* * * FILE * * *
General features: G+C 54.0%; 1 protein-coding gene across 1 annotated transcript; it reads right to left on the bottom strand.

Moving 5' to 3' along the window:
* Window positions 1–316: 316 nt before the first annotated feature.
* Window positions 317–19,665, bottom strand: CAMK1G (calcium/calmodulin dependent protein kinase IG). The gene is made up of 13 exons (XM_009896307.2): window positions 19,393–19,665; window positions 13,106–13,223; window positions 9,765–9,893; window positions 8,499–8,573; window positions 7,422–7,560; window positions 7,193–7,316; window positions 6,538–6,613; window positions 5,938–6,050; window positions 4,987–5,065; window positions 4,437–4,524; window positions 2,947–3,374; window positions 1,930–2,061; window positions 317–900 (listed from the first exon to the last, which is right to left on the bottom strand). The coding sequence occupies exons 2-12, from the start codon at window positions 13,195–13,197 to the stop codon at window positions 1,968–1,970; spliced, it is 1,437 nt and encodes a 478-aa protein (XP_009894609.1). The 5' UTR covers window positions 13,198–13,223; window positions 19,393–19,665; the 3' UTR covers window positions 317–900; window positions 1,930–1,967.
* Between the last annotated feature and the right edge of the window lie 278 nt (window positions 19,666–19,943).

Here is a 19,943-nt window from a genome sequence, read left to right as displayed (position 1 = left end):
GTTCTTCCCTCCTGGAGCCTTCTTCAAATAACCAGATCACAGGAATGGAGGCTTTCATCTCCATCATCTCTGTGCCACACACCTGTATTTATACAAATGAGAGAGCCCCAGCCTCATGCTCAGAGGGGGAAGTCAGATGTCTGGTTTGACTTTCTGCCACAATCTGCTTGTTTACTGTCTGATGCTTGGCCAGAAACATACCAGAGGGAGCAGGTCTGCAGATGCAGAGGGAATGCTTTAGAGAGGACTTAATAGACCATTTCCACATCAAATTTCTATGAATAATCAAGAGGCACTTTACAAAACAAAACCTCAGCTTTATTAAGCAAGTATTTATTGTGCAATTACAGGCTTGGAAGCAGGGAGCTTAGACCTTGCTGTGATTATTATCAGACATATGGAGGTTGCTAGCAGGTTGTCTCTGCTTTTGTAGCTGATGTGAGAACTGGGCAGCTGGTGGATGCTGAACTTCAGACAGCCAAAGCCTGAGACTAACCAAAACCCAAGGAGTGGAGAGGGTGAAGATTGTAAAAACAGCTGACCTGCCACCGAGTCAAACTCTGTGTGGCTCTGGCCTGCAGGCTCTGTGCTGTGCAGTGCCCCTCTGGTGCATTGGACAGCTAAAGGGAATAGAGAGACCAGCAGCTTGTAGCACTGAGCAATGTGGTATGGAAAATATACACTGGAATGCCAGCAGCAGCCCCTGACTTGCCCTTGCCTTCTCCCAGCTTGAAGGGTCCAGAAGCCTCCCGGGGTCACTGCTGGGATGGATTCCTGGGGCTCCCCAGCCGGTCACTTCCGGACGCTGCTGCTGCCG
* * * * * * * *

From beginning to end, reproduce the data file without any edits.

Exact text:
General features: G+C 54.0%; 1 protein-coding gene across 1 annotated transcript; it reads right to left on the bottom strand.

Moving 5' to 3' along the window:
* Window positions 1–316: 316 nt before the first annotated feature.
* Window positions 317–19,665, bottom strand: CAMK1G (calcium/calmodulin dependent protein kinase IG). The gene is made up of 13 exons (XM_009896307.2): window positions 19,393–19,665; window positions 13,106–13,223; window positions 9,765–9,893; window positions 8,499–8,573; window positions 7,422–7,560; window positions 7,193–7,316; window positions 6,538–6,613; window positions 5,938–6,050; window positions 4,987–5,065; window positions 4,437–4,524; window positions 2,947–3,374; window positions 1,930–2,061; window positions 317–900 (listed from the first exon to the last, which is right to left on the bottom strand). The coding sequence occupies exons 2-12, from the start codon at window positions 13,195–13,197 to the stop codon at window positions 1,968–1,970; spliced, it is 1,437 nt and encodes a 478-aa protein (XP_009894609.1). The 5' UTR covers window positions 13,198–13,223; window positions 19,393–19,665; the 3' UTR covers window positions 317–900; window positions 1,930–1,967.
* Between the last annotated feature and the right edge of the window lie 278 nt (window positions 19,666–19,943).

Here is a 19,943-nt window from a genome sequence, read left to right as displayed (position 1 = left end):
GTTCTTCCCTCCTGGAGCCTTCTTCAAATAACCAGATCACAGGAATGGAGGCTTTCATCTCCATCATCTCTGTGCCACACACCTGTATTTATACAAATGAGAGAGCCCCAGCCTCATGCTCAGAGGGGGAAGTCAGATGTCTGGTTTGACTTTCTGCCACAATCTGCTTGTTTACTGTCTGATGCTTGGCCAGAAACATACCAGAGGGAGCAGGTCTGCAGATGCAGAGGGAATGCTTTAGAGAGGACTTAATAGACCATTTCCACATCAAATTTCTATGAATAATCAAGAGGCACTTTACAAAACAAAACCTCAGCTTTATTAAGCAAGTATTTATTGTGCAATTACAGGCTTGGAAGCAGGGAGCTTAGACCTTGCTGTGATTATTATCAGACATATGGAGGTTGCTAGCAGGTTGTCTCTGCTTTTGTAGCTGATGTGAGAACTGGGCAGCTGGTGGATGCTGAACTTCAGACAGCCAAAGCCTGAGACTAACCAAAACCCAAGGAGTGGAGAGGGTGAAGATTGTAAAAACAGCTGACCTGCCACCGAGTCAAACTCTGTGTGGCTCTGGCCTGCAGGCTCTGTGCTGTGCAGTGCCCCTCTGGTGCATTGGACAGCTAAAGGGAATAGAGAGACCAGCAGCTTGTAGCACTGAGCAATGTGGTATGGAAAATATACACTGGAATGCCAGCAGCAGCCCCTGACTTGCCCTTGCCTTCTCCCAGCTTGAAGGGTCCAGAAGCCTCCCGGGGTCACTGCTGGGATGGATTCCTGGGGCTCCCCAGCCGGTCACTTCCGGACGCTGCTGCTGCCG